I need to recreate a provider in my web.config file that looks something like this:

<membership defaultProvider="AspNetSqlMemProvider">
    <add connectionStringName="TRAQDBConnectionString" applicationName="TRAQ" minRequiredPasswordLength="7" minRequiredNonalphanumericCharacters="0"
         type="System.Web.Security.SqlMembershipProvider, Version=, Culture=neutral, PublicKeyToken=B03F5F7F11D50A3A"

However, I get a runtime error saying this assembly cannot be loaded, and I think it is because I have the wrong PublicKeyToken. How do I look up the PublicKeyToken for my assembly?

Alternatively, am I going entirely the wrong way with this?


14 Answers 14


Using PowerShell, you can execute this statement:


The output will provide the Version, Culture and PublicKeyToken as shown below:

MyDLL, Version=, Culture=neutral, PublicKeyToken=669e0ddf0bb1aa2a
  • 1
    Thanks! your method is the only one that worked for me sn -T dllname.dll would only show help text when I ran it
    – Vdex
    Commented Sep 24, 2014 at 8:52
  • 1
    That's perfect! Avoids installing extra tools.
    – nirav
    Commented Feb 4, 2015 at 10:22
  • 1
    great! this works also when there is no PublicKeyToken available (ie. unsigned assemblies)
    – MovGP0
    Commented Sep 5, 2016 at 13:20
  • 3
    In C# Interactive, you can call: Console.WriteLine(System.Reflection.Assembly.LoadFile(@"c:\some.dll").FullName); Commented Nov 1, 2017 at 19:36
  • 7
    Annoyingly, PowerShell.exe keeps a lock on the dll even after the call completed. I needed to close the PowerShell console before I could build my solution again. Commented Nov 7, 2018 at 17:17

Using sn.exe utility:

sn -T YourAssembly.dll

or loading the assembly in Reflector.

  • 34
    sn.exe can typically be found at one of the following locations under C:\Program Files (x86)\Microsoft SDKs\Windows: C:\Program Files (x86)\Microsoft SDKs\Windows\v7.0A\Bin, C:\Program Files (x86)\Microsoft SDKs\Windows\v7.0A\Bin\x64, C:\Program Files (x86)\Microsoft SDKs\Windows\v8.0A\bin\NETFX 4.0 Tools Commented Nov 4, 2013 at 10:00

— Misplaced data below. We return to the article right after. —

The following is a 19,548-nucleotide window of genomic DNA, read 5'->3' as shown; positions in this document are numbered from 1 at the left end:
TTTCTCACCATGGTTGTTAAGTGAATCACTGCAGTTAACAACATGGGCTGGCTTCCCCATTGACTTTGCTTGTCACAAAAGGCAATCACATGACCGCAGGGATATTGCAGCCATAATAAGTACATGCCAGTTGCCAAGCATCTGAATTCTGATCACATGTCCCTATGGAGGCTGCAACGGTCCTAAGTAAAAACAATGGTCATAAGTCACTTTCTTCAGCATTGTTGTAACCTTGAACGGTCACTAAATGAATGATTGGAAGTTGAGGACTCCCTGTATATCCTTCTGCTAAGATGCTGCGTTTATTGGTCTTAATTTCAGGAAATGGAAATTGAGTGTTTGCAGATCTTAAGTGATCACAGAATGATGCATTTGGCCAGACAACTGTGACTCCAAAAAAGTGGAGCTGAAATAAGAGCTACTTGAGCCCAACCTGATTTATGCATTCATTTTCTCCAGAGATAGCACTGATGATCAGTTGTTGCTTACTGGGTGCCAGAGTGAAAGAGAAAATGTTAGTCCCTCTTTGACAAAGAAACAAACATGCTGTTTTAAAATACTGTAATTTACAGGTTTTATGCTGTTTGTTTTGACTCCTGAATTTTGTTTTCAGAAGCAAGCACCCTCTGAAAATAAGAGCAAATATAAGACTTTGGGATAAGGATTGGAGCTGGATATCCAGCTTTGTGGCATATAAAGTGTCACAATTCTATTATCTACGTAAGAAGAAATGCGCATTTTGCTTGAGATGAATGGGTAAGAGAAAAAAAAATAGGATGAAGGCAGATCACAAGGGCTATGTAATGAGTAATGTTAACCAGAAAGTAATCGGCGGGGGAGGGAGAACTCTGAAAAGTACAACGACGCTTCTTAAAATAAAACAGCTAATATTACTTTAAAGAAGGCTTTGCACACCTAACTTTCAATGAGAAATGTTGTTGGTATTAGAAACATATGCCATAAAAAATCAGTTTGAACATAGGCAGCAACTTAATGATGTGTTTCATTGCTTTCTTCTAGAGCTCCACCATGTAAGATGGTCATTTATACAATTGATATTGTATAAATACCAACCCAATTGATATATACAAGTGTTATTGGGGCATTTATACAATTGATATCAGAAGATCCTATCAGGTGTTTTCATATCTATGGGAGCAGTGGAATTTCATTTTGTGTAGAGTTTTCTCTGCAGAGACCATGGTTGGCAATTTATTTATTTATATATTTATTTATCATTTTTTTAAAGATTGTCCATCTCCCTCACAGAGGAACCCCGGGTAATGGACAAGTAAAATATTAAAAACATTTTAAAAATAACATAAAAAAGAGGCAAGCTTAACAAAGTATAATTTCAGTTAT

• 2
    Mind it, the key is case-sensitive. -t (lower case) will give the "Failed to convert key to token -- Invalid assembly public key.", which will send you searching in the wrong direction. Commented Apr 18, 2020 at 5:05

If you have the DLL added to your project, you can open the csproj file and see the Reference tag.


<Reference Include="System.Web.Mvc, Version=, Culture=neutral, PublicKeyToken=31bf3856ad364e35, processorArchitecture=MSIL" />

sn -T <assembly> in Visual Studio command line. If an assembly is installed in the global assembly cache, it's easier to go to C:\Windows\assembly and find it in the list of GAC assemblies.

On your specific case, you might be mixing type full name with assembly reference, you might want to take a look at MSDN.


Answer is very simple use the .NET Framework tools sn.exe. So open the Visual Studio 2008 Command Prompt and then point to the dll’s folder you want to get the public key,

Use the following command,

sn –T myDLL.dll

This will give you the public key token. Remember one thing this only works if the assembly has to be strongly signed.


C:\WINNT\Microsoft.NET\Framework\v3.5>sn -T EdmGen.exe

Microsoft (R) .NET Framework Strong Name Utility  Version 3.5.21022.8
Copyright (c) Microsoft Corporation.  All rights reserved.